By Isatou Jawara
Vice President Fatoumatta Jallow-Tambajang Wednesday opened a two-day international conference on viruses and vaccines in tropical areas organised under the auspices of the University of The Gambia. High-level international dignitaries attended the conference from various countries.
In her speech, she said vaccines have proven key against major diseases caused by viruses. A landmark event was the global eradication of smallpox through vaccination campaigns coordinated by the World Health Organisation (WHO) in 1980.
She said The Gambia has been officially declared free from another major disabling viral disease, poliomyelitis, since 2004, again mainly through the implementation of an appropriate vaccination and surveillance scheme with technical support from WHO.
“The Hepatitis B virus responsible for liver cancer, the commonest cancer in several of our countries, is being addressed by universal vaccination of all infants in The Gambia, as part of the Expanded Programme on Immunisation (EPI).
EPI vaccine coverage in The Gambia has consistently been among the best in Africa over of the past 50 years, under the committed leadership and programme at the Ministry of Health in collaboration with the WHO country office and the MRC Laboratories Fajara Unit in the Gambia,” she added.
Madam Tambajang explained that since the diagnosis of the first case of HIV infection in The Gambia in 1986, a coordinated national response has ensured that national prevalence has remained under 2 percent with availability of appropriate anti-viral treatment, supported by the Global Fund.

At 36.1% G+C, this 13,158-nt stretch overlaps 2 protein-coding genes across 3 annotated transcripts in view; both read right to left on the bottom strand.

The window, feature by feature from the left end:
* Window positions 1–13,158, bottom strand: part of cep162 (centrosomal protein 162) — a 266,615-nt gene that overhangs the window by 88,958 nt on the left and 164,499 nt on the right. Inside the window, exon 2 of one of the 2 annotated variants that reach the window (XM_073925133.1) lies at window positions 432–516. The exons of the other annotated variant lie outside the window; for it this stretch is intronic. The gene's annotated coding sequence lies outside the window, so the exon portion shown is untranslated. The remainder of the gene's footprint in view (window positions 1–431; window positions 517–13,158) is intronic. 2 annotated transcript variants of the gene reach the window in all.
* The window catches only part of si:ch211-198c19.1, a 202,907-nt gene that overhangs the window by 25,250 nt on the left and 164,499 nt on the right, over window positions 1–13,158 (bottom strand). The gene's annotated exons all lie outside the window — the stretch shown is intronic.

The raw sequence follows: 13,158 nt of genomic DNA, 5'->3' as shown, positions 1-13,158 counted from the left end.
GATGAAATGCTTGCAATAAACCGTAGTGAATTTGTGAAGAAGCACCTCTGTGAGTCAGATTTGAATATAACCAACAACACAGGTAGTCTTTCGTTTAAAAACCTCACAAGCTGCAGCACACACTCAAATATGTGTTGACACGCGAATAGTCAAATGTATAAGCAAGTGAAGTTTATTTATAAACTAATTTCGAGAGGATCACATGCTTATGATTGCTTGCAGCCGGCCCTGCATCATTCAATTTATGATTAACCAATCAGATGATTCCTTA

She said the Ebola epidemic that hit some countries in West Africa in 2014 was thankfully brought under control by concerted efforts of national governments, WHO and the global community.
Dr Faqir Muhammad Anjum, the vice chancellor of the UTG, expressed his hope that the conference will be a platform to gather and disseminate the latest knowledge on viruses and vaccines. He added that academics, scientists, researchers and medical practitioners will be able to share and discuss new findings on viruses and vaccine and that the intellectual discourse will result in future collaborations between universities, research institutions and industry, both locally and internationally.
He pointed out that they need to focus on issues that are critical and need urgent intervention, citing HIV and Aids which have ravaged many societies in Africa as well as the recent Ebola outbreak in the Mano River states.
The vice chancellor added that initiatives for national or regional elimination or global eradication of any disease represent complex efforts that consume vast financial, health services and infrastructural resources and require decades of commitment. Such programmes, he said, demand sound scientific underpinnings and management structures that can adapt to changing epidemiological scenes.
He highlighted that The Gambia has made “giant strides” in the area of primary health care which has yielded positive results in the health delivery system. He added that the University of The Gambia will continue to collaborate with the development partners and relevant stakeholders like Isesco and Comsats to boost scientific research.